After meeting from early January to early April, the 2013 Kansas Legislature failed to resolve major fiscal challenges, among them whether to extend a six-tenths of a cent sales tax increase that is to expire June 30. Nor did the Legislature pass the annual budget before it took a monthlong recess.
One of the main purposes of the recess is to allow budget officials time to examine the Legislature’s document and report corrections that might need to be made. But there is no budget to examine and, to complicate matters, the Legislature left other issues hanging.
Sign Up and Save
Get six months of free digital access to The Kansas City Star
As a result, far-reaching decisions will be jammed into what is supposed to be a brief veto session scheduled for early May.
Summed up, the Legislature spent a lot of time trying to deal with a severe budget shortfall caused by last year’s out-of-control tax reductions. In addition, it took plenty of time to focus on an ultraconservative agenda, heavy with anti-abortion measures. If you lean to the right, you should be pleased. If not, the outlook is gloomy.
It seems picayune to dwell on the mass of trivial bills that floated about in the ultraconservative-dominated Legislature. Individually, they certainly deserve no mention at all. Yet collectively the bills are significant for what they reveal: a mind-set totally out of sync with the state’s needs, and a startling absence of what responsible, forward-looking legislators should be about.
Many of the proposals meddle in affairs that are outside the Legislature’s realm. They show an urge to control most anything that strikes the fancy of the sponsors. These sponsors govern by whim, spurred by emotional tangents and ideological underpinnings.
Out of the blue, a Wichita-area legislator wanted to force the University of Kansas and Kansas State University basketball teams to play Wichita State University. It is not, by any stretch, the business of the Kansas Legislature to dictate athletic schedules. It is in fact, a distracting waste of legislative time.
Supporters of this proposal should instead be concentrating on how the state can adequately fund its financially starved public universities.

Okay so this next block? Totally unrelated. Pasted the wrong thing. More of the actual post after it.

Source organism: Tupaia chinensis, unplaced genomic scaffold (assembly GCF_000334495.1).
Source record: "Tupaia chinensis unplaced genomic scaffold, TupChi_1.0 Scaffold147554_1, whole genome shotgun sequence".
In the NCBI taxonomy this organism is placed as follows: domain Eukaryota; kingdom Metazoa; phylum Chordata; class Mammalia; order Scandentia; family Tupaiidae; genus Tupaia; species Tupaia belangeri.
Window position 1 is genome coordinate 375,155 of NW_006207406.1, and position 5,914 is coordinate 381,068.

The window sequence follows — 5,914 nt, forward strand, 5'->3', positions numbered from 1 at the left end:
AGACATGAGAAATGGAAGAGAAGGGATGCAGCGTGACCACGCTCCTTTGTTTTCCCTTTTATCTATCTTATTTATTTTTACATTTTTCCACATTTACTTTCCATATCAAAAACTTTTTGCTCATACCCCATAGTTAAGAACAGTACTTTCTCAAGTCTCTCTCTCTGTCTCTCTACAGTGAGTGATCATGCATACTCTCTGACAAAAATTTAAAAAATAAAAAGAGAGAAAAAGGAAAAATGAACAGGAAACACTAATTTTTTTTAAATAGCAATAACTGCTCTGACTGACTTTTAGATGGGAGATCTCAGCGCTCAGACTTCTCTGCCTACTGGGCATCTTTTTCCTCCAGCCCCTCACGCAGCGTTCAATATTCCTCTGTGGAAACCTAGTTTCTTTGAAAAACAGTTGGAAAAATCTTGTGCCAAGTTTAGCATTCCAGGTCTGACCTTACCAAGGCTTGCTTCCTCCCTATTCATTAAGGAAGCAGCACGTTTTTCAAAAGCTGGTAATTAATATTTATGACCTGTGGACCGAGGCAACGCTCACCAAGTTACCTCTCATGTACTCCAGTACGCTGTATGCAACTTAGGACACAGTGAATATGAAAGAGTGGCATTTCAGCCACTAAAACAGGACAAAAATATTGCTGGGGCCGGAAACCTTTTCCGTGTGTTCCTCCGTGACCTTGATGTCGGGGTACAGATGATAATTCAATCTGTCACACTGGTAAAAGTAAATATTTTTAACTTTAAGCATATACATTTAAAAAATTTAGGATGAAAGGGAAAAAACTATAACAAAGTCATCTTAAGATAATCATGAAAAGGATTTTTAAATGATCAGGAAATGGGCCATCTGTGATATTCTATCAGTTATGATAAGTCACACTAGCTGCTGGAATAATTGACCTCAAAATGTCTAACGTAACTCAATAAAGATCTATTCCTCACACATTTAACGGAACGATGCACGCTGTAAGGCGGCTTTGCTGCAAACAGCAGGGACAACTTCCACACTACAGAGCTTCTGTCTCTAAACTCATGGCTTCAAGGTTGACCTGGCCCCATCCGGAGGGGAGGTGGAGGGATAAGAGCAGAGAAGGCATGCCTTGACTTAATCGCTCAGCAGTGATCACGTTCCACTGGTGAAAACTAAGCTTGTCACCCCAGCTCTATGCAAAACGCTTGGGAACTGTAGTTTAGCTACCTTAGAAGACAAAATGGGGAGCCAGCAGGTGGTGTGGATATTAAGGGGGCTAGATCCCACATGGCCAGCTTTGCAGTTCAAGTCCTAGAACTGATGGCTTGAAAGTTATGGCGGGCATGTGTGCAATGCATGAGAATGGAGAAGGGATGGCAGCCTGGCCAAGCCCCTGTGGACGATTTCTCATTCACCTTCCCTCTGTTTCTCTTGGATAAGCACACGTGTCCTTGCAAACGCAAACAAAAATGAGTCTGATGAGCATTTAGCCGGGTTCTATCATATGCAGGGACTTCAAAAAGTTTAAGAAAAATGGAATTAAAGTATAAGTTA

It is this type of tripe that puts the Legislature at odds with the citizens of Kansas. And detracts from and endangers a tightly held commitment to accessible, affordable education.
It isn’t as though members of the Legislature weren’t exposed to insightful information.
In February, University of Kansas Chancellor Bernadette Gray-Little appeared before a legislative committee seeking a decent level of funding. She was a voice in the wilderness.
“In actual dollars, KU received slightly less in state general fund revenues in FY 2013 (the current fiscal year) than it did in FY 2006,’’ she said. “Adjusted for inflation, KU’s state funding is down $124.4 million over the past 14 years.’’
Indeed, KU’s per student funding from the state general fund has plunged nearly 40 percent in the last 14 years. In turn, tuition has risen sharply, making it more difficult for low and middle income families to afford higher education.
The chancellor also told legislators that research at KU is helping create new tech-age businesses. In fiscal year 2011 KU scientists conducted $256.1 million in research. Most of that money came from outside the state, boosting the economy.
Measured between 2006 and 2010, the median income of Kansans with bachelor’s degrees was $45,343 a year. That is $17,000 above the median of high school graduates. Holders of graduate or professional degrees earned $58,212.
Legislators claiming they want to generate jobs should heed Gray-Little.
If they would tune into reality, they could see that higher education in Kansas is an economic development tool. Graduates are stimulating the economy and thus state revenues.
Legislators should be investing heavily in KU and the entire Board of Regents system, rather than moving to cut funding.
Sadly, the GOP ruling majority lacks the vision to build a vibrant economy.